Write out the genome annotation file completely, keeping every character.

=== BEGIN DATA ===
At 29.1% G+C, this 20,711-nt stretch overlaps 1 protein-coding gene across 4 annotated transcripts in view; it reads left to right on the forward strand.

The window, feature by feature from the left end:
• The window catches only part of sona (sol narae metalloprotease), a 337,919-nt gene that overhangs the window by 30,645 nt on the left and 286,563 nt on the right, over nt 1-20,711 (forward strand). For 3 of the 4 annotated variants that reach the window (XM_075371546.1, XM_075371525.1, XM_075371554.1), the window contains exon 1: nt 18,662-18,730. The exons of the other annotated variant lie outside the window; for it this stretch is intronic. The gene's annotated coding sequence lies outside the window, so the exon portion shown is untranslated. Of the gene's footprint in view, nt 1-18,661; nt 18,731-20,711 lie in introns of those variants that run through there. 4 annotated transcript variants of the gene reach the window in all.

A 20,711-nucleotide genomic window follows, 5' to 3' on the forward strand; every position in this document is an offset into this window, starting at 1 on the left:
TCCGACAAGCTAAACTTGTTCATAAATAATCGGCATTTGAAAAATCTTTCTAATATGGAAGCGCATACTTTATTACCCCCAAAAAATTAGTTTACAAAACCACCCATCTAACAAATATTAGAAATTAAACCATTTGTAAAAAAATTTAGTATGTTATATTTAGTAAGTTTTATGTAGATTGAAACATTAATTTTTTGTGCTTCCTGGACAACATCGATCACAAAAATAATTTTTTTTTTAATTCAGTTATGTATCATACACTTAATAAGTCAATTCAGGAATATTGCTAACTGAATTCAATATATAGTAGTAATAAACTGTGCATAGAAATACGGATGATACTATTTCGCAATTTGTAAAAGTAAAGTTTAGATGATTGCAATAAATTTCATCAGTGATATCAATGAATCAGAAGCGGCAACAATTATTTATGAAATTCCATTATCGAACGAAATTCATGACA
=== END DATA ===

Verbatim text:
At 29.1% G+C, this 20,711-nt stretch overlaps 1 protein-coding gene across 4 annotated transcripts in view; it reads left to right on the forward strand.

The window, feature by feature from the left end:
• The window catches only part of sona (sol narae metalloprotease), a 337,919-nt gene that overhangs the window by 30,645 nt on the left and 286,563 nt on the right, over nt 1-20,711 (forward strand). For 3 of the 4 annotated variants that reach the window (XM_075371546.1, XM_075371525.1, XM_075371554.1), the window contains exon 1: nt 18,662-18,730. The exons of the other annotated variant lie outside the window; for it this stretch is intronic. The gene's annotated coding sequence lies outside the window, so the exon portion shown is untranslated. Of the gene's footprint in view, nt 1-18,661; nt 18,731-20,711 lie in introns of those variants that run through there. 4 annotated transcript variants of the gene reach the window in all.

A 20,711-nucleotide genomic window follows, 5' to 3' on the forward strand; every position in this document is an offset into this window, starting at 1 on the left:
TCCGACAAGCTAAACTTGTTCATAAATAATCGGCATTTGAAAAATCTTTCTAATATGGAAGCGCATACTTTATTACCCCCAAAAAATTAGTTTACAAAACCACCCATCTAACAAATATTAGAAATTAAACCATTTGTAAAAAAATTTAGTATGTTATATTTAGTAAGTTTTATGTAGATTGAAACATTAATTTTTTGTGCTTCCTGGACAACATCGATCACAAAAATAATTTTTTTTTTAATTCAGTTATGTATCATACACTTAATAAGTCAATTCAGGAATATTGCTAACTGAATTCAATATATAGTAGTAATAAACTGTGCATAGAAATACGGATGATACTATTTCGCAATTTGTAAAAGTAAAGTTTAGATGATTGCAATAAATTTCATCAGTGATATCAATGAATCAGAAGCGGCAACAATTATTTATGAAATTCCATTATCGAACGAAATTCATGACA